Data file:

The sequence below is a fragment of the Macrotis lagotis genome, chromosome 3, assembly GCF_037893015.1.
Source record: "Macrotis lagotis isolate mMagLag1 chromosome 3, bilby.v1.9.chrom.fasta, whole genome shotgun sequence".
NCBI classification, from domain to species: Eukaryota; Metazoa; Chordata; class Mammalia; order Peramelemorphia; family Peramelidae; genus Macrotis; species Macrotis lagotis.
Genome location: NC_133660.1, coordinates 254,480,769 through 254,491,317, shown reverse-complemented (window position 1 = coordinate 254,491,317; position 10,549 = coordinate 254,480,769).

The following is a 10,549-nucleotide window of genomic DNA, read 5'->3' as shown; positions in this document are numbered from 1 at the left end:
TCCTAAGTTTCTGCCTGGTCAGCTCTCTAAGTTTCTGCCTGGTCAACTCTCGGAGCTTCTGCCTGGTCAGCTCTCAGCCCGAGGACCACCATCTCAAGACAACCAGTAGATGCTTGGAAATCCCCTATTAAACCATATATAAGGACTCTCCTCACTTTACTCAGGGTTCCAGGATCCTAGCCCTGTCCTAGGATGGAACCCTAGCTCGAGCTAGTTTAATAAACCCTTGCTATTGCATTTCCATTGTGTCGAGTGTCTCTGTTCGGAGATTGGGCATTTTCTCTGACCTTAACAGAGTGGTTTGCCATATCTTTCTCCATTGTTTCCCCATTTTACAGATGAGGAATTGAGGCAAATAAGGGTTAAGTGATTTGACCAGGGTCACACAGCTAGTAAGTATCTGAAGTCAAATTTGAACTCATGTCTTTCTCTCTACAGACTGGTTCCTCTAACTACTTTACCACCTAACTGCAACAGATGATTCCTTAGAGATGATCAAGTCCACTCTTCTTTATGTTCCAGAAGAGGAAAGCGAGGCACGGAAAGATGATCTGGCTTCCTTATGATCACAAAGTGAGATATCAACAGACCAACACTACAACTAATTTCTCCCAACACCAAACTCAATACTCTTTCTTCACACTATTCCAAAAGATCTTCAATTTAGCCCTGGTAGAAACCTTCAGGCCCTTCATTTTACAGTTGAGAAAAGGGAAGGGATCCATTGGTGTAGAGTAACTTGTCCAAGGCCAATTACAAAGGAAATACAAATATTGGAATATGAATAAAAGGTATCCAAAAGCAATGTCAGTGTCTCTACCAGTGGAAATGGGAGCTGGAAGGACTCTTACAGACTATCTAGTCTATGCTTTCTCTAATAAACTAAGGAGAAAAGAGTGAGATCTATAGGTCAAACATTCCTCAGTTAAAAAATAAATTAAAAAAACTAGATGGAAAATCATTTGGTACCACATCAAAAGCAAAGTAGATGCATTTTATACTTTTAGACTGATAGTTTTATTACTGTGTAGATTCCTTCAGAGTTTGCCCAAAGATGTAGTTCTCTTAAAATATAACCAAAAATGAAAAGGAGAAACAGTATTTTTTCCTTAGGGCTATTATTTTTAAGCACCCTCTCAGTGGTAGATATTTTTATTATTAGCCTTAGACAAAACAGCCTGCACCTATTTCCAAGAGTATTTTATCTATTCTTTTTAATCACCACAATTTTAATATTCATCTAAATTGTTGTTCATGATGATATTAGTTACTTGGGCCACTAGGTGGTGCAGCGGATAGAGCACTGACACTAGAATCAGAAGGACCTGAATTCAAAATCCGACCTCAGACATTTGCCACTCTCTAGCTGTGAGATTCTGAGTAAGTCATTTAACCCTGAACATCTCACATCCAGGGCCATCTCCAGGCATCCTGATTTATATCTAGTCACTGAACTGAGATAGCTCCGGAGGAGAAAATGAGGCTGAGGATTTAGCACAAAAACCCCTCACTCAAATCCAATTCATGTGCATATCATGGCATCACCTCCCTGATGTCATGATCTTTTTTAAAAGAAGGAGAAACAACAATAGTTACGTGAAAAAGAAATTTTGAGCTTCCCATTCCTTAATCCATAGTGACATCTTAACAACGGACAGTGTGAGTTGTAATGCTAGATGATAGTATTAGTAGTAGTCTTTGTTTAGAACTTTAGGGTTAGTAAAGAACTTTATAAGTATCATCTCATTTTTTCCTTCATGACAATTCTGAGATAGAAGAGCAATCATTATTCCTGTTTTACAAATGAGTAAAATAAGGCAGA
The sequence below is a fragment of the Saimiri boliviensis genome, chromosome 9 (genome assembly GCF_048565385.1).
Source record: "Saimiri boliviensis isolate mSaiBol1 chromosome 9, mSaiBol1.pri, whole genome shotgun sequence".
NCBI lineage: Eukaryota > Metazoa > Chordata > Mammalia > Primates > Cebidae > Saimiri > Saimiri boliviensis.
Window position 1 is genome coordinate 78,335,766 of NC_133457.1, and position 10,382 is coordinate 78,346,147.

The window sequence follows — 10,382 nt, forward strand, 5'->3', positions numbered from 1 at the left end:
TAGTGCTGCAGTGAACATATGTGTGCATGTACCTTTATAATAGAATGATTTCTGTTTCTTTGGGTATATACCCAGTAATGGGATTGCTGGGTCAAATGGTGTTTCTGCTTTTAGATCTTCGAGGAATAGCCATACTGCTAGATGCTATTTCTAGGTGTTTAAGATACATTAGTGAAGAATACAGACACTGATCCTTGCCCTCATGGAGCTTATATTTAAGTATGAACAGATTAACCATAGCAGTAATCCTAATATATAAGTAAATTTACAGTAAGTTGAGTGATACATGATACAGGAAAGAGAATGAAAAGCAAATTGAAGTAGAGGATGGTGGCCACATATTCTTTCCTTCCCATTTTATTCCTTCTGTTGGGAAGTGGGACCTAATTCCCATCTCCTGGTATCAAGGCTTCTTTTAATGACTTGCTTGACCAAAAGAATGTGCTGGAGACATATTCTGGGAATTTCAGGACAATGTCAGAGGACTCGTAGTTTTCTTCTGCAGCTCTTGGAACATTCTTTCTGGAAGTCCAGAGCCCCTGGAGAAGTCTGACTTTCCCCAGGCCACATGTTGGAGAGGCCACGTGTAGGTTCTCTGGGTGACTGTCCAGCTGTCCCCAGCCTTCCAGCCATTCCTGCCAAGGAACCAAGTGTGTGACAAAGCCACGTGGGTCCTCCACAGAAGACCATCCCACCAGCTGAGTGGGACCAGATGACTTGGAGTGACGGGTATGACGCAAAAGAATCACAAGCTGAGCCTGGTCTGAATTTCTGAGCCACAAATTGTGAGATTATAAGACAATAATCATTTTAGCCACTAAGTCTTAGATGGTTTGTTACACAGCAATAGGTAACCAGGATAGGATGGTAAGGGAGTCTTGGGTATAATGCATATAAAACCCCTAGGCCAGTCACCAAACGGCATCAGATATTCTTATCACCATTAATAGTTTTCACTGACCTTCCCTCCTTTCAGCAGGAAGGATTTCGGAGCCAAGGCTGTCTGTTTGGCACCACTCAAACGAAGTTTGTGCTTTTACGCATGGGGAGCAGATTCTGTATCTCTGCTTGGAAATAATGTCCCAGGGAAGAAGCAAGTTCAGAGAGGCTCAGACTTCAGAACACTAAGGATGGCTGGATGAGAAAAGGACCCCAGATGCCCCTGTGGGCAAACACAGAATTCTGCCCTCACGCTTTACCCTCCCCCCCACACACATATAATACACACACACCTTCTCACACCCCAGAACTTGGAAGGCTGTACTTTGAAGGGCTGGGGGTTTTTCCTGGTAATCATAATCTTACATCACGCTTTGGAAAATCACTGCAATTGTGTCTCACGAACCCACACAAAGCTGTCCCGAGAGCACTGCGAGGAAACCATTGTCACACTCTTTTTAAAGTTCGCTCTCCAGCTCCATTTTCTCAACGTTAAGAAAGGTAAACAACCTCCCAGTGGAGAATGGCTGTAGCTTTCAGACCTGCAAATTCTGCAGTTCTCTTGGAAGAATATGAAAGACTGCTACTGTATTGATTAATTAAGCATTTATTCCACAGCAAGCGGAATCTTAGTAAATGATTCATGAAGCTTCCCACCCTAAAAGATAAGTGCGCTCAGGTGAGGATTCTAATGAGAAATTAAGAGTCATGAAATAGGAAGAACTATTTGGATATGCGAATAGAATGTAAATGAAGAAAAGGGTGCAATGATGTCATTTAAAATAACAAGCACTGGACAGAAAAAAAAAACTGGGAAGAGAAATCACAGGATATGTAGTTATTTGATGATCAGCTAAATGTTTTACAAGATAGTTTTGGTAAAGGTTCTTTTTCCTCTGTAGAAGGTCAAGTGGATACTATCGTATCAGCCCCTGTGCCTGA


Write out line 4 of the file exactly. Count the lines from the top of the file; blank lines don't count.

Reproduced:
Genome location: NC_133660.1, coordinates 254,480,769 through 254,491,317, shown reverse-complemented (window position 1 = coordinate 254,491,317; position 10,549 = coordinate 254,480,769).